ATP to investigate Murray corruption claims

LONDON, Oct 10 (Reuters) The governing body of men's tennis (ATP) is to investigate British number one Andy Murray's claims that corruption is rife in tennis.

'We have asked Andy Murray, through his agent, for a meeting as soon as possible to discuss the claims made public,'' an ATP spokesman said.

Earlier yesterday, Murray said players were aware that matches on the ATP Tour were being thrown.

''It is pretty disappointing for all the players, but everyone knows that it goes on,'' the Scot, who is in Moscow for the Kremlin Cup, told the BBC.

''It's difficult to prove. They can try their best until the last games in each set and then make some mistakes, hit a couple of double faults and that's it.'' In order to crack down on such rumours, the ATP said players would have 48 hours to tell the governing body if they are approached to throw a match or risk punishment if they fail to do so.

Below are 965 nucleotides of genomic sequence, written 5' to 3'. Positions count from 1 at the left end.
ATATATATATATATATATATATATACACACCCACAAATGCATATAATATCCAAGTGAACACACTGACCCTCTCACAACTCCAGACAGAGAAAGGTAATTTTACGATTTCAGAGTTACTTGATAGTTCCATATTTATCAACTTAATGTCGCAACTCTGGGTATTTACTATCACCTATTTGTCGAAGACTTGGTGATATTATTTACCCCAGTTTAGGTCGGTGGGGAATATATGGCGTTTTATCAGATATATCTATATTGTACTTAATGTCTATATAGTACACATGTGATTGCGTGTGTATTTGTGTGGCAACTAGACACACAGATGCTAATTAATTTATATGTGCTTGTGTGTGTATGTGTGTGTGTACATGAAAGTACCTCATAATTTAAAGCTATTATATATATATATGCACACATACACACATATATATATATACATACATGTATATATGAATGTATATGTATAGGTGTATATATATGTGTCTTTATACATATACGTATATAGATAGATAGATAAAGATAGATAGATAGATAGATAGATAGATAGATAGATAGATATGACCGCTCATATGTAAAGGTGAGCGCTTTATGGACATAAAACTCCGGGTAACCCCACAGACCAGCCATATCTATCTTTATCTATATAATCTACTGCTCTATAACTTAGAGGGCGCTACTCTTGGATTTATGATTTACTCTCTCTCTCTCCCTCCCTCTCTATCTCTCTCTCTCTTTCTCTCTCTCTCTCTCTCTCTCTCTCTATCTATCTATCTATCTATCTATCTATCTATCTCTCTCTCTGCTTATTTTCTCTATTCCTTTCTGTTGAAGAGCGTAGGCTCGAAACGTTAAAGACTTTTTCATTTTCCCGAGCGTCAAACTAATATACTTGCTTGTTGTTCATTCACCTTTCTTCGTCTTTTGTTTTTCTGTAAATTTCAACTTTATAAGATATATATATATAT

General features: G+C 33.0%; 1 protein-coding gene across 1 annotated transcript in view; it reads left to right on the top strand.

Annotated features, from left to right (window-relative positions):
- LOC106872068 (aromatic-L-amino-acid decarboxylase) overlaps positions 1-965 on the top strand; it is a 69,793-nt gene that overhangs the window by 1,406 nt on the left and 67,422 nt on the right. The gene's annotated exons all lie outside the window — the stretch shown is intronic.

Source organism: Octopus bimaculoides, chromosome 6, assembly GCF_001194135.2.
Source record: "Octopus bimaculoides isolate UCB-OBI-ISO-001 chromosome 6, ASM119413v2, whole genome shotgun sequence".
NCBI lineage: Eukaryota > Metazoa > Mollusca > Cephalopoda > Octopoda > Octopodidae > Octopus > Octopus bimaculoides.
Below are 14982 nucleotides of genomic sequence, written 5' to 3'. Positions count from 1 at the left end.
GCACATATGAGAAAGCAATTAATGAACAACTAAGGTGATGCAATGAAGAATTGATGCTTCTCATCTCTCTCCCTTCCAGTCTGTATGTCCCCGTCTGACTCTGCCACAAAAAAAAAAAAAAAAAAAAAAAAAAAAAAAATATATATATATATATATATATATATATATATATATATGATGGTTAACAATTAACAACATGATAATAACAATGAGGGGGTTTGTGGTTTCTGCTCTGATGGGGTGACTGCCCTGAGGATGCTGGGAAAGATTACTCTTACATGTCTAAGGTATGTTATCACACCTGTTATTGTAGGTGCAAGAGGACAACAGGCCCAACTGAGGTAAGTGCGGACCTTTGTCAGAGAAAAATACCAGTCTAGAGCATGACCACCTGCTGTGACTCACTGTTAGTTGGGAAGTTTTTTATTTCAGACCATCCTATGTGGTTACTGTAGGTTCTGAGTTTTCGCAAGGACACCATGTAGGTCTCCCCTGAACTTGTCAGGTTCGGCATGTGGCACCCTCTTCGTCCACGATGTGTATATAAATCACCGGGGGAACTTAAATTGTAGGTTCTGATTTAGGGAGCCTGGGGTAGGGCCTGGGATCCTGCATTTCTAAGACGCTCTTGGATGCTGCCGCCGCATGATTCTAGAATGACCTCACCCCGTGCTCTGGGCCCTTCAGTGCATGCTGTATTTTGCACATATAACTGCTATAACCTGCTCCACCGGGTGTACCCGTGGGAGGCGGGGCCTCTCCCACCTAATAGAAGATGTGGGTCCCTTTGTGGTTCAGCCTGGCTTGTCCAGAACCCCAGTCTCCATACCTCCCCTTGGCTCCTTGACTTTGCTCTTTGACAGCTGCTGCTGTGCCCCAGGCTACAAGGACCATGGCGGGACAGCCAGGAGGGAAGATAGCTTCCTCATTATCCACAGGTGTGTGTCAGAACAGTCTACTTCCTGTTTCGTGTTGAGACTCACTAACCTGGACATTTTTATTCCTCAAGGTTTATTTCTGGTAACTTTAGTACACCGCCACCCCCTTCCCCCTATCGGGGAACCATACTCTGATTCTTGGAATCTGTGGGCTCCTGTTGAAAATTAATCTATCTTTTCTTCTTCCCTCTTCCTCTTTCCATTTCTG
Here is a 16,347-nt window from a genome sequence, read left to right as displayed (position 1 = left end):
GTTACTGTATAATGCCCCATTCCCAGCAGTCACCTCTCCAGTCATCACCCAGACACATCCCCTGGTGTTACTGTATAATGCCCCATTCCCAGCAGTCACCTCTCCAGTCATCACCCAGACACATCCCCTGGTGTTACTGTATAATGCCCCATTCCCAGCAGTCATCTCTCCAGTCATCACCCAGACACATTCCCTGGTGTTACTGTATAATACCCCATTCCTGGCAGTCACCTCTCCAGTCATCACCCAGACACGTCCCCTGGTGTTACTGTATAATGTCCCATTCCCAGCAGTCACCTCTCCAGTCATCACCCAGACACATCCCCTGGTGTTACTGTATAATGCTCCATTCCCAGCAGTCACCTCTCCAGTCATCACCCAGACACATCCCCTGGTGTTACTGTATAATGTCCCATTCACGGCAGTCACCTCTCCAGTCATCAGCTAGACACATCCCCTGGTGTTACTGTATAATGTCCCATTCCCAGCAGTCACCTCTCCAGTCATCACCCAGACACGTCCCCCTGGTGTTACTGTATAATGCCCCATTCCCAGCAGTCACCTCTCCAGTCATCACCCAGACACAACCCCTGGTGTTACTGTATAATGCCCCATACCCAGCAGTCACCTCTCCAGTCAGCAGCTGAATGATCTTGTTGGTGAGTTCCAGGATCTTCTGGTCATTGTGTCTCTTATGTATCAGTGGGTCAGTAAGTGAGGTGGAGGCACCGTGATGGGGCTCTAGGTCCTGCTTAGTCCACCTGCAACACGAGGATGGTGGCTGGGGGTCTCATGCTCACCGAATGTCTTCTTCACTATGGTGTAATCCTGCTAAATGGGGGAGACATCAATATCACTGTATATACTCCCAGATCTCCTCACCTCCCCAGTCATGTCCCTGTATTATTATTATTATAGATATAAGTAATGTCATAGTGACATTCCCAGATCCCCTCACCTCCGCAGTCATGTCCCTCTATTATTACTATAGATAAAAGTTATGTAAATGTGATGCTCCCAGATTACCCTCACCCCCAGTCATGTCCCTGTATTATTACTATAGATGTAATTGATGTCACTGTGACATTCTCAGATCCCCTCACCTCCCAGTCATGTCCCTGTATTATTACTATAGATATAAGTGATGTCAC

Two weeks ago little-known Belgian Gilles Elseneer said he was offered 140,400 dollars to throw a first-round Wimbledon match in 2005 but the authorities were not aware of this incident until it hit the headlines last month.

''Nothing is more important than the integrity of our sport and the ATP has shown that it will act where it has information which requires investigation,'' the ATP spokesman added.

''Our Anti-Corruption Programme has stringent procedures in place to deal with any suspected corruption. It is the responsibility of everyone, without exception, to ensure we have any information about possible threats to the integrity of tennis. Tell us and we will act.'' A new integrity unit is also being set up to counter the problem.

''The ATP Tour, Grand Slam Committee, ITF and WTA Tour see the establishment of a dedicated global Tennis Integrity Unit as a key priority for the sport and plans to create one are well advanced,'' ATP executive chairman Etienne de Villiers said in a statement.

''We have had a number of very constructive meetings on the issue this year and will be meeting again this week, with external experts, to discuss the next steps in ensuring a Unit becomes a reality as soon as possible.'' The ITF oversee the running of the grand slams, the Davis Cup and Fed Cup competitions, while the WTA tour are the governing body of women's tennis.

Reuters TB VP0432

Story first published: Wednesday, October 10, 2007, 12:15 [IST]
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